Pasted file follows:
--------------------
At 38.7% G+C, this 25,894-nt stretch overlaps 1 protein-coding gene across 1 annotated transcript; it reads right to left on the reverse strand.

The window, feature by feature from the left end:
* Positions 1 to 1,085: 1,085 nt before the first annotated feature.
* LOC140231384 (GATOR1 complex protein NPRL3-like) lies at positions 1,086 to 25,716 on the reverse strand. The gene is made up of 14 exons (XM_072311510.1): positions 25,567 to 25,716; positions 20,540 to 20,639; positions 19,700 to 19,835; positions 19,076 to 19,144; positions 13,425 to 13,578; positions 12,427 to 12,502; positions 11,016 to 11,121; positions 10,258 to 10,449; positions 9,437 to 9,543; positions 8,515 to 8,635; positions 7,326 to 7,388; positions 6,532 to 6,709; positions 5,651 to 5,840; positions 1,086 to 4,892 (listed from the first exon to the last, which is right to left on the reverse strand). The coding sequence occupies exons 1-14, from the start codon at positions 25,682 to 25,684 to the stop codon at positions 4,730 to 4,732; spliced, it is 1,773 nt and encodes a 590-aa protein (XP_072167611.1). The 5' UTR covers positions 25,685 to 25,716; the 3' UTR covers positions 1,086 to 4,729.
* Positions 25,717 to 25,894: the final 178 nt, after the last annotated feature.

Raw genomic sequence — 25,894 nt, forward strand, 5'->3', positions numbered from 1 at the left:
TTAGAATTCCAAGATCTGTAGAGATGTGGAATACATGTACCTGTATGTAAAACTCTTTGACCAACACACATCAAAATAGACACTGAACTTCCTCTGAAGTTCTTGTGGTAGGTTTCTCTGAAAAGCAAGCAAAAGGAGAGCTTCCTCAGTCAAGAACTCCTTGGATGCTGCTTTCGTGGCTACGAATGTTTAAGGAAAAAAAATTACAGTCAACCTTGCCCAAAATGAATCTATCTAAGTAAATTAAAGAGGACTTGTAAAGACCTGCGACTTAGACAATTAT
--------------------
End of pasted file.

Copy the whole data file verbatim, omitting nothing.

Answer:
At 38.7% G+C, this 25,894-nt stretch overlaps 1 protein-coding gene across 1 annotated transcript; it reads right to left on the reverse strand.

The window, feature by feature from the left end:
* Positions 1 to 1,085: 1,085 nt before the first annotated feature.
* LOC140231384 (GATOR1 complex protein NPRL3-like) lies at positions 1,086 to 25,716 on the reverse strand. The gene is made up of 14 exons (XM_072311510.1): positions 25,567 to 25,716; positions 20,540 to 20,639; positions 19,700 to 19,835; positions 19,076 to 19,144; positions 13,425 to 13,578; positions 12,427 to 12,502; positions 11,016 to 11,121; positions 10,258 to 10,449; positions 9,437 to 9,543; positions 8,515 to 8,635; positions 7,326 to 7,388; positions 6,532 to 6,709; positions 5,651 to 5,840; positions 1,086 to 4,892 (listed from the first exon to the last, which is right to left on the reverse strand). The coding sequence occupies exons 1-14, from the start codon at positions 25,682 to 25,684 to the stop codon at positions 4,730 to 4,732; spliced, it is 1,773 nt and encodes a 590-aa protein (XP_072167611.1). The 5' UTR covers positions 25,685 to 25,716; the 3' UTR covers positions 1,086 to 4,729.
* Positions 25,717 to 25,894: the final 178 nt, after the last annotated feature.

Raw genomic sequence — 25,894 nt, forward strand, 5'->3', positions numbered from 1 at the left:
TTAGAATTCCAAGATCTGTAGAGATGTGGAATACATGTACCTGTATGTAAAACTCTTTGACCAACACACATCAAAATAGACACTGAACTTCCTCTGAAGTTCTTGTGGTAGGTTTCTCTGAAAAGCAAGCAAAAGGAGAGCTTCCTCAGTCAAGAACTCCTTGGATGCTGCTTTCGTGGCTACGAATGTTTAAGGAAAAAAAATTACAGTCAACCTTGCCCAAAATGAATCTATCTAAGTAAATTAAAGAGGACTTGTAAAGACCTGCGACTTAGACAATTAT